The picture is less clear at the bottom half of the economy, which is under severe pressure as the competitive forces of globalization sweep across America, drying up unskilled jobs and putting downward pressure on wages. While about one-quarter of the past decade's new immigrant workers had college degrees, about one-third actually dropped out before graduating from high school. Many only finished the fifth or sixth grade. These immigrants tend to be non-English-speaking, sometimes barely literate in their own native languages, less able and less willing to adapt to American culture, and more of a burden on social services. Of course it is true that an advanced degree is not a prerequisite for becoming an entrepreneur. Many of these immigrants have proved extremely adept at using their extended families to pool resources and start their own small businesses on city streets. Yet many others are joining tens of millions of poorly educated and low-skilled Americans at the bottom of the ladder, competing for a shrinking number of poorly paid jobs. Some 73% of African-Americans believe that immigrants are taking jobs away from them, according to the bw/Harris poll.
NEPOTISM? So, does America have an immigration "problem"? By and large, no. This nation of immigrants is benefiting nicely from its infusion of new peoples. But there are changes in public policy that can improve the situation. Right now, 62% of all legal immigrants, including political refugees, are granted visas solely on the basis of their family ties to people already living in the U.S., while only 17% get admitted on the basis of job-related skills. While that appears to be fair to those with family already in the U.S., the policy resembles nepotism to the millions of other would-be immigrants around the world who are now locked out of America. The law already restricts the definition of "family" to immediate relatives. Cutting back the quota based solely on family would open up immigration slots for others by boosting the number of people allowed to immigrate on the basis of skills. That would make the immigration standard more merit-based.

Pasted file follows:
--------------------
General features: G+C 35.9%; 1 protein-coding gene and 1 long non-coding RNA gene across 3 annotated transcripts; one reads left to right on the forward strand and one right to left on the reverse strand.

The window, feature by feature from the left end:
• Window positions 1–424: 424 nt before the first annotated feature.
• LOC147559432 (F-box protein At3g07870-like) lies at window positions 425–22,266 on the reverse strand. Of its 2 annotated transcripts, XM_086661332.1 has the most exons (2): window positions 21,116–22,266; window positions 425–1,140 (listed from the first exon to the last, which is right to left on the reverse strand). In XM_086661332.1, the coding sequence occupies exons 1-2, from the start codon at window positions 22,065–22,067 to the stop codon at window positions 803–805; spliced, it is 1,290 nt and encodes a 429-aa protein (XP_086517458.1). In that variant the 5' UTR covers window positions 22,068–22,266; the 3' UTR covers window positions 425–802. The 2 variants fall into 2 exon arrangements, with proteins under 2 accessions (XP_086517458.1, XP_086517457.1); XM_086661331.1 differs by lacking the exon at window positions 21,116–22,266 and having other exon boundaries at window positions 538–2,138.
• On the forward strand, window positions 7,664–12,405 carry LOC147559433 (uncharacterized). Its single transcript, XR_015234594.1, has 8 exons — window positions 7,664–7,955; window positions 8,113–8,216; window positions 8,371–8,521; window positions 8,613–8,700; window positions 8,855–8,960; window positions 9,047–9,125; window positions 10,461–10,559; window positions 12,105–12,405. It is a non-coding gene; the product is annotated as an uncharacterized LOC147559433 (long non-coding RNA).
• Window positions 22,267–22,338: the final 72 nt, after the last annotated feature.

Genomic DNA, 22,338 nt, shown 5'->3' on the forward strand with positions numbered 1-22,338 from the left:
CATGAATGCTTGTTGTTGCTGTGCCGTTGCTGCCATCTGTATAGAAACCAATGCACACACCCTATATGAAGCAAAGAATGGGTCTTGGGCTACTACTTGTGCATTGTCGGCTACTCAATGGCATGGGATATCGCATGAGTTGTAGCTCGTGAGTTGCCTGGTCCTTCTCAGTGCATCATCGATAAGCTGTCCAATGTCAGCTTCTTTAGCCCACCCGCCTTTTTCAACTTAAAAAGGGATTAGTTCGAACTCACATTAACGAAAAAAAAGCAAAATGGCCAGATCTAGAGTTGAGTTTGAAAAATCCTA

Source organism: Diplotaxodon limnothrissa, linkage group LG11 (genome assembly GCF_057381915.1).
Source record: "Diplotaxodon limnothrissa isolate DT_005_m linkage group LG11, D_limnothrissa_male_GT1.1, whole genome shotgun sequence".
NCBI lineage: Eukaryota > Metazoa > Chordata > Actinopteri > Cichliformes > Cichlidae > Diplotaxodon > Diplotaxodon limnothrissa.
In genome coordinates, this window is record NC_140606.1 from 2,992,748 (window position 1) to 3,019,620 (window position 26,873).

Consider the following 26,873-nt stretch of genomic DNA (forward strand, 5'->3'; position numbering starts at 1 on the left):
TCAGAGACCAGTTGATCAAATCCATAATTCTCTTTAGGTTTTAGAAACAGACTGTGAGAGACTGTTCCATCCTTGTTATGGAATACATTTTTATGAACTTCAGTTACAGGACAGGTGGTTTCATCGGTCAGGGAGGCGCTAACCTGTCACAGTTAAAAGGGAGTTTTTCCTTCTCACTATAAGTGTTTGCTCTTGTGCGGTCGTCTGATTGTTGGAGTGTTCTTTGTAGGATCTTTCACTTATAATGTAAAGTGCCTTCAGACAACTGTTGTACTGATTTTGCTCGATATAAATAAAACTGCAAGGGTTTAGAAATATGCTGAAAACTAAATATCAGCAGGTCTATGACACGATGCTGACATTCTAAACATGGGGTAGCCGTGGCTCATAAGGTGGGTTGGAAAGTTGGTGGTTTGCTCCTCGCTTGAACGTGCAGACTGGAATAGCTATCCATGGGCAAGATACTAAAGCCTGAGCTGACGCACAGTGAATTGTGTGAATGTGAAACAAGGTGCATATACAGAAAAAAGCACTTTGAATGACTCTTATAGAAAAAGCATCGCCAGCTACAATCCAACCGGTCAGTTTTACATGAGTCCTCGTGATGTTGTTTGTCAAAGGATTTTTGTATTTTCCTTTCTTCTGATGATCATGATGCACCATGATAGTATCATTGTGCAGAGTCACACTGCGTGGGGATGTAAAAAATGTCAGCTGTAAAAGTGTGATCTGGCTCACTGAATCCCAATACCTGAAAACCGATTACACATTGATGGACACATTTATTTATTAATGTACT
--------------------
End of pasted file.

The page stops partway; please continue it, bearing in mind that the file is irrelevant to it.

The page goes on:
By doubling the percentage of skills-based immigration, the U.S. would also permit a greater number of Eastern Europeans into the country. That would help many people caught up in the turmoil of the end of communism, just as the 1965 immigration law helped millions of Asians and Latin Americans caught up in the conflicts of their own countries during the '70s and '80s. Finally, the school systems of gateway cities that bear the brunt of immigration should receive special federal assistance for bilingual programs that help children make the transition to classes conducted in English. There can be no denying the pain of immigration, both for the immigrants who must discard some of their cherished traditions in their new world and for mainstream Americans who must adjust to the newcomers. But for an immigrant society such as ours, the pain is more than worth it. Immigration is revitalizing America.